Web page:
Unions call for ban on temporary mine workers

Human Resources Minister Diane Finley.

Credits: REUTERS/Chris Wattie


VANCOUVER -- Lawyers representing unions fighting to prevent Chinese temporary workers from operating a B.C. coal mine met with government lawyers in court Wednesday.

A lawyer for the federal government said Human Resources and Skills Development Minister Diane Finley wasn’t admitting to any flaws in the temporary foreign worker permit process Wednesday in front of a Federal Court judge.

The lawyer was speaking at a judicial review application hearing on whether the government followed rules to import 201 Chinese miners for a coal mine in Tumbler Ridge, B.C. He said Finley was only acknowledging there were concerns out there.

“The minister’s comments were not in acknowledgement of any reviewable errors... She was acknowledging the government had identified concerns about the overall impact of the regulatory process ... and the government is taking action,” he told court.

Government has so far given out 17 visas to Chinese workers, the court was told, but work permits aren’t given until the workers arrive in Canada.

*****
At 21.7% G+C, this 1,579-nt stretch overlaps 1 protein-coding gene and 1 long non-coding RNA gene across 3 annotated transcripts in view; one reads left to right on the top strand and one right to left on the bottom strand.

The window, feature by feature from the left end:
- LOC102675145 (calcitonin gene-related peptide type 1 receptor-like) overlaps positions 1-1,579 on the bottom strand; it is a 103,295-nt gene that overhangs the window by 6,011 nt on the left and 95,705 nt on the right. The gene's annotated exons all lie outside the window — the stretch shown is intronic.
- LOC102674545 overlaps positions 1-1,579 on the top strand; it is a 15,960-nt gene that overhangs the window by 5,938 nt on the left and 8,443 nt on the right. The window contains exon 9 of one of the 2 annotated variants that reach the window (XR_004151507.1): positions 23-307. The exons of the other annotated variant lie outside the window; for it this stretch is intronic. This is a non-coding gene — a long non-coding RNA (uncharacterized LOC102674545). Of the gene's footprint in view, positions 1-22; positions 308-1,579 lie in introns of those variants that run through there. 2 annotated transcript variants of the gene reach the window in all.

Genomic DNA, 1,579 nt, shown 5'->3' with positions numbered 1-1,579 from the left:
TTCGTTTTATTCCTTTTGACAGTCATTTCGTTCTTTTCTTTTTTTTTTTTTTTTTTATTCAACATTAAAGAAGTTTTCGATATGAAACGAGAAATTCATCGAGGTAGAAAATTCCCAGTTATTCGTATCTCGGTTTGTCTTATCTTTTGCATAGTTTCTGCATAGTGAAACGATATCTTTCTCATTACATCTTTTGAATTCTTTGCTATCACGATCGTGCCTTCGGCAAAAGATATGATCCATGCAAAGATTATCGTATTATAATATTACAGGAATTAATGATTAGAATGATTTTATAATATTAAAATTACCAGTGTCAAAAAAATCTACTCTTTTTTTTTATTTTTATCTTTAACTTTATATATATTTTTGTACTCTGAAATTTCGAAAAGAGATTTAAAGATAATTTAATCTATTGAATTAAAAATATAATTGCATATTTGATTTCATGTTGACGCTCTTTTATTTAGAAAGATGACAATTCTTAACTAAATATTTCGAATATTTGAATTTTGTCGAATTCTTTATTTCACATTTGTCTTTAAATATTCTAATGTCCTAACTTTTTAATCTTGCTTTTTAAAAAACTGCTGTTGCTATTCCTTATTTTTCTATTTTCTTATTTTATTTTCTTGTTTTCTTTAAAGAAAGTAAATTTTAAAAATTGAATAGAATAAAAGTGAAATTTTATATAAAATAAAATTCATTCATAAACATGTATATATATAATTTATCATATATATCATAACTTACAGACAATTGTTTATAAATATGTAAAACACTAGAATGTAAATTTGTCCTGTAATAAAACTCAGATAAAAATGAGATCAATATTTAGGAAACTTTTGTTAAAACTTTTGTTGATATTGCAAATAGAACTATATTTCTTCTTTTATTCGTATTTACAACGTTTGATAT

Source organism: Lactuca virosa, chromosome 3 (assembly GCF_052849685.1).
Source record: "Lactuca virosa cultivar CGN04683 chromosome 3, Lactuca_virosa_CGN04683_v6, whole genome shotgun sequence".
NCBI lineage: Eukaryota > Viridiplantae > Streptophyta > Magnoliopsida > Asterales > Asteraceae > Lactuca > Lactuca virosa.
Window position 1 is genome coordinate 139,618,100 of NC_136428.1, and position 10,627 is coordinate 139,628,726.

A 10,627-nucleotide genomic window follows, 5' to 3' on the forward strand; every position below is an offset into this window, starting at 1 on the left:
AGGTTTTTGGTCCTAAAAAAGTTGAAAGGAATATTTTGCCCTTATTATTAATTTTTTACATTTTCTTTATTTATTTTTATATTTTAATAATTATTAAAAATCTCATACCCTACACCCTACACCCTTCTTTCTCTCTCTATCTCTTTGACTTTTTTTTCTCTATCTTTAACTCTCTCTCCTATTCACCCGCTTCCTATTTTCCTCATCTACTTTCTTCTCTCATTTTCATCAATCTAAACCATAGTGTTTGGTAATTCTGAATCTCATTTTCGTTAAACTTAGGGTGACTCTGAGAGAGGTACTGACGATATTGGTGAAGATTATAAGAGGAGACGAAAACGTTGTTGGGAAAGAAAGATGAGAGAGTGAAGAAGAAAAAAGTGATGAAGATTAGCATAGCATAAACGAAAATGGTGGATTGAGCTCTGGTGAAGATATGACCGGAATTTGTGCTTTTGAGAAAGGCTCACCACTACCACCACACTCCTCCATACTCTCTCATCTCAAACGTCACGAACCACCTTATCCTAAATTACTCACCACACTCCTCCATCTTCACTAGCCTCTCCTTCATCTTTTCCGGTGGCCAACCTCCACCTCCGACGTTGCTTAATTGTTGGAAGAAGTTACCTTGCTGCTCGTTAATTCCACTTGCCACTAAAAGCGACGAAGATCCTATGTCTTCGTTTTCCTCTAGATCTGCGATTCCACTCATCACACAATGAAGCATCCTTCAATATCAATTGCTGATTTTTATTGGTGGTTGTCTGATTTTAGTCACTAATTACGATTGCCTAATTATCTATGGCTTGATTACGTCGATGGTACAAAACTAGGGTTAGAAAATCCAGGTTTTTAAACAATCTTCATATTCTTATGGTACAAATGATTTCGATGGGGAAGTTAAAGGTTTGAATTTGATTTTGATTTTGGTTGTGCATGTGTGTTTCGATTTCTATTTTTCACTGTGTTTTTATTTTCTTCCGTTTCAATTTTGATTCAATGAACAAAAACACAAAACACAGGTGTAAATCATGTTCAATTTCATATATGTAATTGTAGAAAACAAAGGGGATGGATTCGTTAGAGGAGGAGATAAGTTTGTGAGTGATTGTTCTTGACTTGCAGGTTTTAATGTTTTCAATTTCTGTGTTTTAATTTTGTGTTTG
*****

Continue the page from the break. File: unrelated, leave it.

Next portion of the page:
Union lawyers argue there’s no assurance more workers will come, but told the judge they believe another 60 workers are due to arrive sometime in December.

The visas already issued expire between May 31, 2013, and May 31, 2014. Workers may show up at anytime before those dates.

The government also has collected multiple labour-market opinions, a form of research prior to issuing permits. The union has yet to review those.

The International Union of Operating Engineers as well as the Construction and Specialized Workers Union are asking the courts to ban temporary foreign workers from working at the underground coal mine.

Earlier this month, Finley said insufficient efforts were made to recruit or train Canadians for the jobs at HD Mining, and called a foreign-language requirement for the jobs not legitimate.

The provincial government has said the reason temporary foreign workers were needed in the first place was the lack of long-wall mining training, a production-phase method of underground coal mining, in Canada.

The unions argue that the work the Chinese miners would be doing doesn’t require that type of training.

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